The government of Saskatchewan has used a variety of corporate structures to attempt to stimulate the growth of small business in the province through direct investment or financing. The Saskatchewan Economic Development Corporation (SEDCO) was established as a Saskatchewan Crown Corporation in 1963. Its purpose was to foster economic development in Saskatchewan primarily through commercial loans to provincial companies. From an asset base of $10 million in 1966, SEDCO grew to an asset base of over $250 million at its peak in 1990. In addition to lending money through mortgages and other secured debt instruments, at various times SEDCO provided equity investments in businesses, constructed industrial parks and buildings for companies, provided business advice to its clients, and developed the first science park in Saskatchewan, Innovation Place.

SEDCO began suffering substantial losses in the early 1980s as a result of the failures of businesses it had provided with financing. In 1982 the Conservative Party formed government after over a decade of New Democratic governments. SEDCO had suffered some high-profile business failures in advance of the 1982 election, and the new government was much more conservative in its approach to making annual expense reserves in anticipation of future failures. The losses resulting from these reserves immediately eroded the retained earnings built up over the nearly two decades of SEDCO’s existence. Losses continued throughout the 1980s, resulting in an ever increasing deficit in retained earnings; the election of the New Democratic Party in 1991 did nothing to reverse the trend. In the eyes of the government, these losses created a low level of confidence from the general public in the competence of SEDCO, and during 1994 it was announced that it was to cease operations; it did so in 1995, and all the assets of the company were transferred to its parent company, Crown Investments Corporation (CIC).

The Saskatchewan Opportunities Corporation (SOCO) was created in 1994 to provide a new investment option for small businesses within targeted industrial sectors, while also reacting to public concerns over the performance of SEDCO. SOCO was established with a much more restricted mandate than SEDCO, the focus being equity investment rather than mortgage financing. The size of transactions was to be generally limited to under $3 million, and retail business was excluded from SOCO’s investment policy. The six strategic sectors identified were agriculture, forestry, tourism (cultural industries), mining, energy, and advanced technology. The mandate and objectives all dealt with supporting the growth of the economy through strategic investment in Saskatchewan businesses. Investment guidelines were established that stressed the importance of the viability of their clients and the need for co-investment with other financial institutions.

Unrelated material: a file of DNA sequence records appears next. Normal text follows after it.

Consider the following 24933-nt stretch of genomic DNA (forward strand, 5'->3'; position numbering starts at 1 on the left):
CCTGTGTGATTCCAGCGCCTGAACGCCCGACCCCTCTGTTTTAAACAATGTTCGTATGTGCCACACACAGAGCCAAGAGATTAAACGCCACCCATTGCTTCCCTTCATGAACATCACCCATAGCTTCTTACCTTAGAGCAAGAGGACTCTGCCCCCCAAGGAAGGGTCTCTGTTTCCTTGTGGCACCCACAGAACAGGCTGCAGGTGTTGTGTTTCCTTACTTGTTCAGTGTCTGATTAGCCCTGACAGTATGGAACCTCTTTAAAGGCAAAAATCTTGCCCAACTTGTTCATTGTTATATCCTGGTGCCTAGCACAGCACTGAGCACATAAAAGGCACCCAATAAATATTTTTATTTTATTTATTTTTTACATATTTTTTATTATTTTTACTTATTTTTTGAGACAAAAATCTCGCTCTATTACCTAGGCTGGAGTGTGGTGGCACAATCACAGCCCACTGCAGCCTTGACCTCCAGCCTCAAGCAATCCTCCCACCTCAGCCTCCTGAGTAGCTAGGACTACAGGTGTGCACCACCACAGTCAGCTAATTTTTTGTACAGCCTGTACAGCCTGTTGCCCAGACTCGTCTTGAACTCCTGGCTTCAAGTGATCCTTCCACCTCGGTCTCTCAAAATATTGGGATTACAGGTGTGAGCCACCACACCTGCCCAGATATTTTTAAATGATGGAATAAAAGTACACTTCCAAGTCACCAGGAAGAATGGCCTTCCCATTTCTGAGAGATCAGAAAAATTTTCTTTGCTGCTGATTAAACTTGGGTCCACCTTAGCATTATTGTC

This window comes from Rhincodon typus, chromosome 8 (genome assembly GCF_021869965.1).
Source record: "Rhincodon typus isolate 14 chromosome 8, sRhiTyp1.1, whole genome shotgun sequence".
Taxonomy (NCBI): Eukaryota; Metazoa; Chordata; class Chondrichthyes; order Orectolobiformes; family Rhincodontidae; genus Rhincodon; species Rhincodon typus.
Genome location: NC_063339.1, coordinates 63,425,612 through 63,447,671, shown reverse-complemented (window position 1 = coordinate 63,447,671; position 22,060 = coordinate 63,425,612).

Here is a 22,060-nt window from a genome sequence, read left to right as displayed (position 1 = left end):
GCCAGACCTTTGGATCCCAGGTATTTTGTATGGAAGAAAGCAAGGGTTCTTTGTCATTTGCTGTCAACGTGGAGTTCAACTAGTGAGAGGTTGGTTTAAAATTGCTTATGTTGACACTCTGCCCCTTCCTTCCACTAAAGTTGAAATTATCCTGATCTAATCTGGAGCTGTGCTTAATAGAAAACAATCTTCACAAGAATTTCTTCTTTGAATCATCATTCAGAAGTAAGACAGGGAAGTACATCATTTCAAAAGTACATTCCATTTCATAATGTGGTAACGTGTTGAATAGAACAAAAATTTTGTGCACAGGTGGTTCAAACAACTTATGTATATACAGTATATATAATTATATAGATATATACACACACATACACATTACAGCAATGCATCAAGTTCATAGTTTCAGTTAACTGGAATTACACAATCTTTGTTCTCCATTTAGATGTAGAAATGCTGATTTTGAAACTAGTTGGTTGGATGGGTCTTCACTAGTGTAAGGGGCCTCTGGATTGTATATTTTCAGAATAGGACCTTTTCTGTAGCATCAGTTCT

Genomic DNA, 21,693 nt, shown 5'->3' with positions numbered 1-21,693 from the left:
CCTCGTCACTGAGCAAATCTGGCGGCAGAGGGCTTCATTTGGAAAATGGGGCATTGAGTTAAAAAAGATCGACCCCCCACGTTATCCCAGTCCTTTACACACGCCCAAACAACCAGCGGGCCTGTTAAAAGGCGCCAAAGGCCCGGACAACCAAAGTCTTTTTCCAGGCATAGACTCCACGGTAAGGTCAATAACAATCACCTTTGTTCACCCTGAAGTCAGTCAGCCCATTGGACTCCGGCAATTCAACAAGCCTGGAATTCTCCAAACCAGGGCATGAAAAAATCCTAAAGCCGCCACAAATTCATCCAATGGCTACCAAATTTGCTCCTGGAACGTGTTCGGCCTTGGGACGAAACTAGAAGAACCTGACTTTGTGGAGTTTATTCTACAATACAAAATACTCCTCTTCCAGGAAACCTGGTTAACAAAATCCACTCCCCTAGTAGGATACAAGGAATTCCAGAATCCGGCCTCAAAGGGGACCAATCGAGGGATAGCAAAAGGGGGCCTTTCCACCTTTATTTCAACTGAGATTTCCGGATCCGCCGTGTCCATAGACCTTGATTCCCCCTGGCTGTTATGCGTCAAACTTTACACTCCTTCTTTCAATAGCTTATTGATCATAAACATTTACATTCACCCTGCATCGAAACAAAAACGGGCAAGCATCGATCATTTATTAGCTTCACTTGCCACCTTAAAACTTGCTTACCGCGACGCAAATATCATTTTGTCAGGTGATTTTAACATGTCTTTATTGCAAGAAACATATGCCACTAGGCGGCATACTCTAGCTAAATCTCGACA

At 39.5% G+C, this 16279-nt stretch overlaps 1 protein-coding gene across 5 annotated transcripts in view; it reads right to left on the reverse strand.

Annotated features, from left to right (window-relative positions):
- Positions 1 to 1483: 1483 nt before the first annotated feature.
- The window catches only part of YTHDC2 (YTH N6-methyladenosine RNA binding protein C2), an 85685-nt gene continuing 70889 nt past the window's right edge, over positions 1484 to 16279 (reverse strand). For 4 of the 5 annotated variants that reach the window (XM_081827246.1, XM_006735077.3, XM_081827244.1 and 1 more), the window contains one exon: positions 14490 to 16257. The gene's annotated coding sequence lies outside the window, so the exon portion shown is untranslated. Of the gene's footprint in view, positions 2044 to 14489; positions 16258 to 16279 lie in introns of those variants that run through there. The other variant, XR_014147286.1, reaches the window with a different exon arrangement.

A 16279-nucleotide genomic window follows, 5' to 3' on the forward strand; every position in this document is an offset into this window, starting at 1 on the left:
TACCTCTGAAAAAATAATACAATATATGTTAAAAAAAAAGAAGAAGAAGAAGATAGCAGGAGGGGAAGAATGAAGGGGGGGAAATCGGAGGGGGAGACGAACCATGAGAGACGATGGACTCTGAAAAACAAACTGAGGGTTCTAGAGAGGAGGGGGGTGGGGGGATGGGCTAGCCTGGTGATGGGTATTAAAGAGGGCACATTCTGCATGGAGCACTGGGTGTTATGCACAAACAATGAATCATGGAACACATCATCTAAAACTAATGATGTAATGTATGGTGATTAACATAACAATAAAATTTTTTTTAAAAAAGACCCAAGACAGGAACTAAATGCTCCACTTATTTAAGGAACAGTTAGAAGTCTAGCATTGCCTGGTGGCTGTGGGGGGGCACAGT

In August 1995 Innovation Place, the science and technology park developed by the province on University of Saskatchewan land, was transferred to SOCO from CIC. Innovation Place had been initiated by SEDCO in 1977. The transfer of this major asset dramatically increased the scope of SOCO’s operations. Innovation Place and later the development of the Regina Research Park were managed by a division of SOCO separate from the Investments Division. In 2002, as part of the provincial budget it was announced that the province’s investment activity carried on by both SOCO and CIC would be consolidated within CIC’s subsidiary, CIC Industrial Interests Inc. (CIC III). This subsidiary held the assets of investments CIC had made in private industrial projects; as a result, these investment assets of SOCO were transferred to CIC later that year. These assets, together with those of CIC III, were combined and used to form a new Crown corporation: Investment Saskatchewan. The assets and staff of Innovation Place and the Regina Research Park remained with SOCO, which has since restricted its activity to the development and management of specialized real estate owned by the government for economic development purposes—primarily Innovation Place and the Regina Research Park.

Doug Tastad